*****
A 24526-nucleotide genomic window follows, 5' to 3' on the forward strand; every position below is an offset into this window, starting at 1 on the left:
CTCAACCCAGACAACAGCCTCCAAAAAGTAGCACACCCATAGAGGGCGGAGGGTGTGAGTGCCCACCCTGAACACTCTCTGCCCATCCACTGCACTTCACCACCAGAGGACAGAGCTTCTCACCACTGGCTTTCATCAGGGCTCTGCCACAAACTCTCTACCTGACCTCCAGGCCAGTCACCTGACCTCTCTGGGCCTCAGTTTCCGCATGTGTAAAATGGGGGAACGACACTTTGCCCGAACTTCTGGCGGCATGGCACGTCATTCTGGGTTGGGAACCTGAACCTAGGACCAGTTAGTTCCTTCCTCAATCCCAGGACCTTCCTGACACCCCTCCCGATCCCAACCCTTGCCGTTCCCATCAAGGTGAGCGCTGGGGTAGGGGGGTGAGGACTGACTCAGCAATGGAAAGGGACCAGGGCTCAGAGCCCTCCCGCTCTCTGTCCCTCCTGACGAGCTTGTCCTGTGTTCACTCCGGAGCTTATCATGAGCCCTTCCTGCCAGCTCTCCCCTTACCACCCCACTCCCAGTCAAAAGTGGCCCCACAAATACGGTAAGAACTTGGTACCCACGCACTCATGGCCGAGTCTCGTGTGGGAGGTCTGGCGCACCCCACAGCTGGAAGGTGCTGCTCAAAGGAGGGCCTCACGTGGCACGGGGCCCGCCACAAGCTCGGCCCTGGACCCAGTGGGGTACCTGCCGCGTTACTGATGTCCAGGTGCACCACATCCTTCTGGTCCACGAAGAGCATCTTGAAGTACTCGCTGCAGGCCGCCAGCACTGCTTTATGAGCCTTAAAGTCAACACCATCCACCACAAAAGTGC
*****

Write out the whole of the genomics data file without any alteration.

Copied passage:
A 24526-nucleotide genomic window follows, 5' to 3' on the forward strand; every position below is an offset into this window, starting at 1 on the left:
CTCAACCCAGACAACAGCCTCCAAAAAGTAGCACACCCATAGAGGGCGGAGGGTGTGAGTGCCCACCCTGAACACTCTCTGCCCATCCACTGCACTTCACCACCAGAGGACAGAGCTTCTCACCACTGGCTTTCATCAGGGCTCTGCCACAAACTCTCTACCTGACCTCCAGGCCAGTCACCTGACCTCTCTGGGCCTCAGTTTCCGCATGTGTAAAATGGGGGAACGACACTTTGCCCGAACTTCTGGCGGCATGGCACGTCATTCTGGGTTGGGAACCTGAACCTAGGACCAGTTAGTTCCTTCCTCAATCCCAGGACCTTCCTGACACCCCTCCCGATCCCAACCCTTGCCGTTCCCATCAAGGTGAGCGCTGGGGTAGGGGGGTGAGGACTGACTCAGCAATGGAAAGGGACCAGGGCTCAGAGCCCTCCCGCTCTCTGTCCCTCCTGACGAGCTTGTCCTGTGTTCACTCCGGAGCTTATCATGAGCCCTTCCTGCCAGCTCTCCCCTTACCACCCCACTCCCAGTCAAAAGTGGCCCCACAAATACGGTAAGAACTTGGTACCCACGCACTCATGGCCGAGTCTCGTGTGGGAGGTCTGGCGCACCCCACAGCTGGAAGGTGCTGCTCAAAGGAGGGCCTCACGTGGCACGGGGCCCGCCACAAGCTCGGCCCTGGACCCAGTGGGGTACCTGCCGCGTTACTGATGTCCAGGTGCACCACATCCTTCTGGTCCACGAAGAGCATCTTGAAGTACTCGCTGCAGGCCGCCAGCACTGCTTTATGAGCCTTAAAGTCAACACCATCCACCACAAAAGTGC